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Police yesterday arrested two private investigators, Rafi Pridan and Aviv Mor, on suspicion of illegally wiretapping several people in an effort to gather information about Strategic Affairs Minister Avigdor Lieberman and businessman Michael Chernoy.

They also arrested right-wing extremist Avigdor Eskin on suspicion of serving as a liaison between the private eyes and their employer.

Police believe the employer is a business rival of Chernoy who has been waging a public campaign against him. A police source said the dozens of pages of material found at the suspects' homes and offices indicate that Chernoy was the target of their probe; only a small part of the material relates to his ties to Lieberman.

The probe began two weeks ago in response to a complaint from Lieberman, who said that private information about himself and Chernoy had recently appeared online and other places, and he suspected that it had been obtained by illegitimate means from people who knew both men. It was Lieberman who suggested Chernoy's business rival as the possible culprit.

Based on other information received, police also investigated suspicions that Kadima MKs were involved. However, this line of inquiry has so far yielded no results.

At a hearing in the Petah Tikva Magistrate's Court yesterday, police said that there could be additional wiretaps that they do not yet know about, possibly including some overseas. All the wiretaps discovered so far are in Israel.

The court remanded Pridan and Mor for four days and Eskin for five days.

The confiscated material, which includes Internet downloads, press clippings and reports from agents who tailed Chernoy and other people, details Chernoy's businesses, his holding companies worldwide, his ties to other businessmen from the former Soviet Union, his personal and business disputes and his alleged ties to criminals both in Israel and abroad. It also includes information about an unflattering book on him written by a Russian journalist, which is due out soon in Russia.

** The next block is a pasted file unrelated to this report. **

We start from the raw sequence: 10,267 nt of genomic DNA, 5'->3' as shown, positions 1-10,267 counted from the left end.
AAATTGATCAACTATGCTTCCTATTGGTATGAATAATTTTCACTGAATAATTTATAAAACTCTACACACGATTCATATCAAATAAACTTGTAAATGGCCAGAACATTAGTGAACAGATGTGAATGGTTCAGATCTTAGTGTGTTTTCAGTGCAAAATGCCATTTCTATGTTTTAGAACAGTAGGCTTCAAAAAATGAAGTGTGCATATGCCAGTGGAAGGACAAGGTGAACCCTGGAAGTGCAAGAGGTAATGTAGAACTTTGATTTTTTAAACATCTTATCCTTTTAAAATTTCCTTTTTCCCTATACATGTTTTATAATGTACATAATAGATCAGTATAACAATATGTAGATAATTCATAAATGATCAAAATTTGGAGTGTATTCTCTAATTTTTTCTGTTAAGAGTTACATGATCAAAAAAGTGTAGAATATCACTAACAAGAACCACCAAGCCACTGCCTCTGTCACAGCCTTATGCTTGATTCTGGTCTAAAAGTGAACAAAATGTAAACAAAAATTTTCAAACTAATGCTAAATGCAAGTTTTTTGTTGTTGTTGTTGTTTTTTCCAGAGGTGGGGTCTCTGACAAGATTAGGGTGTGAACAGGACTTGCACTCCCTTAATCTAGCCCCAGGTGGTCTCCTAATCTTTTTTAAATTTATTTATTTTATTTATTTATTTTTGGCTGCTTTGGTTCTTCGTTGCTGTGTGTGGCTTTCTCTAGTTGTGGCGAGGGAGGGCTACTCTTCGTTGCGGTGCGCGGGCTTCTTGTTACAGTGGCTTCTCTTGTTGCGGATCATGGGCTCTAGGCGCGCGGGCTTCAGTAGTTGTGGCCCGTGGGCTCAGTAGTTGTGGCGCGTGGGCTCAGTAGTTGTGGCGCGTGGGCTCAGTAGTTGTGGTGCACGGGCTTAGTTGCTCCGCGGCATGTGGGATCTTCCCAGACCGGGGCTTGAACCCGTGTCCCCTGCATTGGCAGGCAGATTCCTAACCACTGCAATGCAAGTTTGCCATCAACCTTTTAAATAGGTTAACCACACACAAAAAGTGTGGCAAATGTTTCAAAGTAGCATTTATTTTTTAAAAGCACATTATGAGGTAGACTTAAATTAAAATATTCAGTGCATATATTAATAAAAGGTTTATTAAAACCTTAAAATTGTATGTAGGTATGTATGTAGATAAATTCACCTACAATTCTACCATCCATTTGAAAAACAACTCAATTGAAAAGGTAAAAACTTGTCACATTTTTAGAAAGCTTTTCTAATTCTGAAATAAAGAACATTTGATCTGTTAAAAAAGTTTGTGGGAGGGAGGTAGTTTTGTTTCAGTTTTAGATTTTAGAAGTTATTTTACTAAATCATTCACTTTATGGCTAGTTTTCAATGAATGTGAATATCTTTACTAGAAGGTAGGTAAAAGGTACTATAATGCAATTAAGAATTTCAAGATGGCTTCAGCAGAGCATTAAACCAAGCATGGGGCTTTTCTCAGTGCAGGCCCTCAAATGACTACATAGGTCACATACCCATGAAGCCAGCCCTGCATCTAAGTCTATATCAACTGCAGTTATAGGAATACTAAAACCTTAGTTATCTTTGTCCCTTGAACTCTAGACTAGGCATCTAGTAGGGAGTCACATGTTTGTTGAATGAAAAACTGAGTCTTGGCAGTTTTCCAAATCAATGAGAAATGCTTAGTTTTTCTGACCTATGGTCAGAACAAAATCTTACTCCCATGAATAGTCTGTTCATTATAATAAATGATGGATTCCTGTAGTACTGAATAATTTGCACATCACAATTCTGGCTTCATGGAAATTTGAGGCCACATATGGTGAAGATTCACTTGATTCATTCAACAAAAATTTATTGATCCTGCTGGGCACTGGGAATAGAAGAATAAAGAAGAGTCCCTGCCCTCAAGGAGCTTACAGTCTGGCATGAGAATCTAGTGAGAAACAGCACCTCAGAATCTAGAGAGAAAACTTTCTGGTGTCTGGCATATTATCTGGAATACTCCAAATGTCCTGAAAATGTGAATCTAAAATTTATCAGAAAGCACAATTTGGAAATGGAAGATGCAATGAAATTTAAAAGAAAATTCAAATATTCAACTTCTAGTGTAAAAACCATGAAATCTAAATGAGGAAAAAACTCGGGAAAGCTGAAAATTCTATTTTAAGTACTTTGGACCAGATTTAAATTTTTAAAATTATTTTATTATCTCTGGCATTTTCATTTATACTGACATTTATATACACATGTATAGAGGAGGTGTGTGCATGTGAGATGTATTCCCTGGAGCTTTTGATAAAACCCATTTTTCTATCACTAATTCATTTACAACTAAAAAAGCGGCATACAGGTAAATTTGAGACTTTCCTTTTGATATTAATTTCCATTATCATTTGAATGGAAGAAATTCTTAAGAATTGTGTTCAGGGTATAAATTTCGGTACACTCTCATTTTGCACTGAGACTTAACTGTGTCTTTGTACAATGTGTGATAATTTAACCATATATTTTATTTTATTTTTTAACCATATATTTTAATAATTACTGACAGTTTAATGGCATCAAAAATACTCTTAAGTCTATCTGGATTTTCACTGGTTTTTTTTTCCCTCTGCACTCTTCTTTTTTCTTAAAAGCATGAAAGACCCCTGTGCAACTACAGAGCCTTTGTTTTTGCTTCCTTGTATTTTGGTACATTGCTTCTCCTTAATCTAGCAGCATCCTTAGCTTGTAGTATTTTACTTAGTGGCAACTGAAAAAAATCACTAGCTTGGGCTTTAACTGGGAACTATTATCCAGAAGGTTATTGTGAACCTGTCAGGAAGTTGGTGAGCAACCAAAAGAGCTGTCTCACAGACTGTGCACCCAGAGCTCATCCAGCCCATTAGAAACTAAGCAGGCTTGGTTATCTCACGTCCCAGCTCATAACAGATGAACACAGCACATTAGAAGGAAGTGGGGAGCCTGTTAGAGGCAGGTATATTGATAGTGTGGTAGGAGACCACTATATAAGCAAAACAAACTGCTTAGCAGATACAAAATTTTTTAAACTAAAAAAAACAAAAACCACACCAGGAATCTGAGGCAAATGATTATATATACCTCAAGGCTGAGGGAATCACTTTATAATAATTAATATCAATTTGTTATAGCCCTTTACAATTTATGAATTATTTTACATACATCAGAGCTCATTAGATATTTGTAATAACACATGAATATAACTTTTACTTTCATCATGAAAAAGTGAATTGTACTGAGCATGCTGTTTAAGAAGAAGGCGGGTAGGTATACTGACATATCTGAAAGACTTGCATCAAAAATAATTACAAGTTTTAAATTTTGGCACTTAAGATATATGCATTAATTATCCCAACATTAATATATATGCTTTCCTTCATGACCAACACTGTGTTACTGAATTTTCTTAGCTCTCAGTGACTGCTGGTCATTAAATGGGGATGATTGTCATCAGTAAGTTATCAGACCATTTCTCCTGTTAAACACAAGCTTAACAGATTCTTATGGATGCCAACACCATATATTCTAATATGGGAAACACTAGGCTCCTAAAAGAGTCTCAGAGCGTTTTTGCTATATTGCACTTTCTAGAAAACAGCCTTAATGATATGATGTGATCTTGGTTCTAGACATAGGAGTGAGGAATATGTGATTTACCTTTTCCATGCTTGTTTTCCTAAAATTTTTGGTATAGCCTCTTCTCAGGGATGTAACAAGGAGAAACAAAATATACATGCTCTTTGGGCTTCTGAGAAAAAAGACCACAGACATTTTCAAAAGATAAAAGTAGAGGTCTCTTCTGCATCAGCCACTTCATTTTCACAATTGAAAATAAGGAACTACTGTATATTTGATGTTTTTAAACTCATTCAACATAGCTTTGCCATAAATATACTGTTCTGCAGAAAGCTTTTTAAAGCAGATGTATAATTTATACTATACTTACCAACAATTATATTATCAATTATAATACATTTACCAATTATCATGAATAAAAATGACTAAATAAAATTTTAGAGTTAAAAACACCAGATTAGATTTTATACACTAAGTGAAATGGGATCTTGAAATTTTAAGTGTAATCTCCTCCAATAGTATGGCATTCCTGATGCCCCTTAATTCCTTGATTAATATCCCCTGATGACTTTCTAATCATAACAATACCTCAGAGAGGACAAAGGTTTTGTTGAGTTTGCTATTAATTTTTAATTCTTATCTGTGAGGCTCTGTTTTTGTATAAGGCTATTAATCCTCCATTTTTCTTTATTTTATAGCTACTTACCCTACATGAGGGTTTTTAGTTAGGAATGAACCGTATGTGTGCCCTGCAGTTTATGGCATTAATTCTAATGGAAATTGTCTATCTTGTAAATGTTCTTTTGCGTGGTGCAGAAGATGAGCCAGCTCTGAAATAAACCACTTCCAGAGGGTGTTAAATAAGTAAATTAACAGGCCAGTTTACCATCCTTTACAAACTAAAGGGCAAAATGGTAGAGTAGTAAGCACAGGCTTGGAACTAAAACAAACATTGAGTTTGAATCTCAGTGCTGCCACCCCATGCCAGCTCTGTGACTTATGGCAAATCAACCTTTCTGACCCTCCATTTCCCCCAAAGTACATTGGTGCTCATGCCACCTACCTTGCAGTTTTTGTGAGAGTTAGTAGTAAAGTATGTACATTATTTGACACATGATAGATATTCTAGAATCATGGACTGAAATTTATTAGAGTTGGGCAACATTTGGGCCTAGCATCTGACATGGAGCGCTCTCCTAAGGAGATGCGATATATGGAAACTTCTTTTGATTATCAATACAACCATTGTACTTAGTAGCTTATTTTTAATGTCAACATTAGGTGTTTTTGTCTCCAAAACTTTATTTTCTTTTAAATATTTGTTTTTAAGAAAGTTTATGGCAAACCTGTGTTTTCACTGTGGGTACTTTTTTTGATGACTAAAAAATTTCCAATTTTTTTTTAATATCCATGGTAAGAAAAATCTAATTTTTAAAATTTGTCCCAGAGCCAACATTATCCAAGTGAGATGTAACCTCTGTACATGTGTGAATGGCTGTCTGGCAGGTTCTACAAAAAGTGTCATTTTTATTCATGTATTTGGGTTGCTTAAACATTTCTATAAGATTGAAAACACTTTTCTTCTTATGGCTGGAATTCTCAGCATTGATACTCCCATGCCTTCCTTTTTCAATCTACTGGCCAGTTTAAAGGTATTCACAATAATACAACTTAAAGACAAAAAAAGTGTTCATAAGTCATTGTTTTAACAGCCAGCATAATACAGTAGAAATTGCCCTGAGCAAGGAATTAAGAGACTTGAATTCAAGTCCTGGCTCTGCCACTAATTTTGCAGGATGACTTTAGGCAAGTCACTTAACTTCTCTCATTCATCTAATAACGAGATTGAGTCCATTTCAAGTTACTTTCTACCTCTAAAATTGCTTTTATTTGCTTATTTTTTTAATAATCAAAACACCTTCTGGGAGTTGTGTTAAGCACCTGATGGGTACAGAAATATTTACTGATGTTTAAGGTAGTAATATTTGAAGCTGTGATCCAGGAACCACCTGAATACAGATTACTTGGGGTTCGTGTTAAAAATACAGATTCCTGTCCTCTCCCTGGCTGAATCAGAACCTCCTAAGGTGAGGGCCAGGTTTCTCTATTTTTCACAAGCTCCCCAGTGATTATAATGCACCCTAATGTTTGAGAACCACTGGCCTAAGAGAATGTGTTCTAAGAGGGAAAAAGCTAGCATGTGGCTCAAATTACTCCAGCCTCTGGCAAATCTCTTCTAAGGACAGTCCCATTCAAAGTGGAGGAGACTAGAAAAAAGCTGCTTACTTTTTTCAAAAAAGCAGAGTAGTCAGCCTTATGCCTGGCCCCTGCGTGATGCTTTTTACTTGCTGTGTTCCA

With regard to Lieberman, the documents detail how he and Chernoy first met, what meetings they held and their alleged business ties. The material includes an investigative report from Haaretz Magazine that discussed suspicions that in May 2001, three months after Lieberman was appointed infrastructure minister in Ariel Sharon's government, a company owned by Chernoy deposited $500,000 in a Cyprus bank account from which hundreds of thousands of shekels were later transferred to Lieberman's associates.

According to police sources, the confiscated documents also include several other grave but unproven allegations about Chernoy's ties with Lieberman.

Police investigated these ties five years ago, but nothing came of this probe.

Other prominent Israeli businessmen mentioned in the documents include Arcadi Gaydamak and David Appel.

The material also details the Interior Ministry's failed efforts to strip Chernoy of his citizenship; his involvement in Gad Zeevi's purchase of Bezeq, for which both men are currently on trial; and investigations against him in Switzerland, Russia and the United States.

In June, Andrei Kalitin, the journalist who wrote the book on Chernoy, was lightly wounded in an apparent assassination attempt, which he attributed to his work on the book.